Messy Writing, Mean Cowbirds, and More

Hey there everybody. Here's a little bit of pandemic distraction for your day. If you're not interested in messy writing or mean cowbirds, skip to the end for a beautiful piece of interdisciplinary art from Juilliard!

First, I have a project (of questionable success) to share. I'm a left-hander who spends a gigantic proportion of my time writing by hand. In the past few years, as I grow older, the toll on my body grows worse. Arm pain! Hand pain! Shoulder pain!

In hopes of giving my left side a break now and then, I'm finally doing something I've meant to do for a long time: teaching myself to write right-handed. I did a little research online, I watched a couple videos (because right-handers hold their pens VERY differently from left-handers!), and then I commenced muddling through.


Every day, with my right hand, I print one entire page of writing on the topic of whatever crap is in my head, using both pen and pencil.

Then I do a page of doodles, based on a penmanship worksheet I found online (with maybe some cursive opining at the end). One of the main challenges is making sure I'm using my fine motor muscles — writing by moving my fingers and hand, NOT my entire arm. It's tempting to use the arm, but the whole point is to develop control in those little muscles.


After two weeks of practice, you can judge for yourself how it's going :o). This feels less like a project I'm doing by choice and more one I'm doing out of necessity, so I'll be keeping this up. If I ever get past this current stage of slow and sloppy, I'll let you all know.


I bet by now you're intrigued about cowbirds, right? Well! In case you couldn't read my writing above… I recently learned (from one of my sisters, who knows such things) that cowbirds are really shocking parents. In fact, they force other birds to raise their children. They never build nests; instead, they lay their eggs in the nests of other birds. I mean! Look at this picture.

Picture found on Wikimedia Commons, credit to Galawebdesign. Link to the license. No changes were made.

That's an eastern phoebe nest with one cowbird egg in the mix. According to my sister, the bird parents who return to the nest to find this screamingly obvious egg interloper often know they've been duped, but there's nothing they can do about it, because the cowbird positions itself nearby, watching. If the nesting bird tries to remove the cowbird egg, the cowbird will destroy the entire nest.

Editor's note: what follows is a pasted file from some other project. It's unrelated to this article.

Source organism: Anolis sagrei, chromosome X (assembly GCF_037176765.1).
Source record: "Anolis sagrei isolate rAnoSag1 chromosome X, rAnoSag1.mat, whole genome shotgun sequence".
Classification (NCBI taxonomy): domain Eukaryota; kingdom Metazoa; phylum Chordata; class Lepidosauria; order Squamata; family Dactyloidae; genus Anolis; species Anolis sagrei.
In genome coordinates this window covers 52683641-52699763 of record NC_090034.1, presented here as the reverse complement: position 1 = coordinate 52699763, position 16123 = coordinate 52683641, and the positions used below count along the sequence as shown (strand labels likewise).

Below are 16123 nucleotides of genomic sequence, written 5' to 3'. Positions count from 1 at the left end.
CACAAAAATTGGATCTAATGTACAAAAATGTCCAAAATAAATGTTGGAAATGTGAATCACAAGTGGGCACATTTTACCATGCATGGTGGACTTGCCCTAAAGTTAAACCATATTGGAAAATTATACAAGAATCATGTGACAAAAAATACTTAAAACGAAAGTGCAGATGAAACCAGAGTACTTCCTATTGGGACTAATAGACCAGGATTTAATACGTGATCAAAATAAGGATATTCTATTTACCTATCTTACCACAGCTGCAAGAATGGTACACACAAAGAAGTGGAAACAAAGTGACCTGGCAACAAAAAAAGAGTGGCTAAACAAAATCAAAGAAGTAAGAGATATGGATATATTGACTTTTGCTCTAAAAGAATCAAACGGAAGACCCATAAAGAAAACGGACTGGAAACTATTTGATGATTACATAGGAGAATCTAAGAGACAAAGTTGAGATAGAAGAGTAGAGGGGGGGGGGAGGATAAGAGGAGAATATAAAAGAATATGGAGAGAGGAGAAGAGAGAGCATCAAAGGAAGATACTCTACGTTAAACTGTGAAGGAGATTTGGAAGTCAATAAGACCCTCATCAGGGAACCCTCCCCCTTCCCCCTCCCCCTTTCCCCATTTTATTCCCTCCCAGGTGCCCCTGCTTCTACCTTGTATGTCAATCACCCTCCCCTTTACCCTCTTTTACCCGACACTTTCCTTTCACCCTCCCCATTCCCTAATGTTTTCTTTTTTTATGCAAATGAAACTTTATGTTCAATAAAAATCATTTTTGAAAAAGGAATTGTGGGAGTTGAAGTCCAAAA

And then!

Do you have any idea how big cowbirds babies are?

Below is a picture of an adult common yellowthroat (on the right) feeding a juvenile brown-headed cowbird. These little birds have to feed these giant galumphing cowbird babies, often to the deprivation of their own babies! I mean, it's not the cowbird baby's fault. But it's pretty ridiculous.

Picture found on Wikimedia Commons, credit to Agathman. Link to the license. No changes were made.

This practice is called brood parasitism and some other birds do it too. In the picture below, a poor beset reed warbler is feeding a cuckoo chick in (ON) its nest.

Picture found on Wikimedia Commons, credit to Per Harald Olsen. Link to the license. No changes were made.

There. I hope you've enjoyed learning about cowbirds and brood parasitism. Nature is amazing and cruel! But people who take beautiful photos and then make them freely usable online are the best, because the photos are what made this story. Thank you, nice people.

Finally… Some Juilliard students, teachers, and alum came together to create a piece of art for the pandemic. I think they really captured something. I hope it'll help you as much as it's been helping me.



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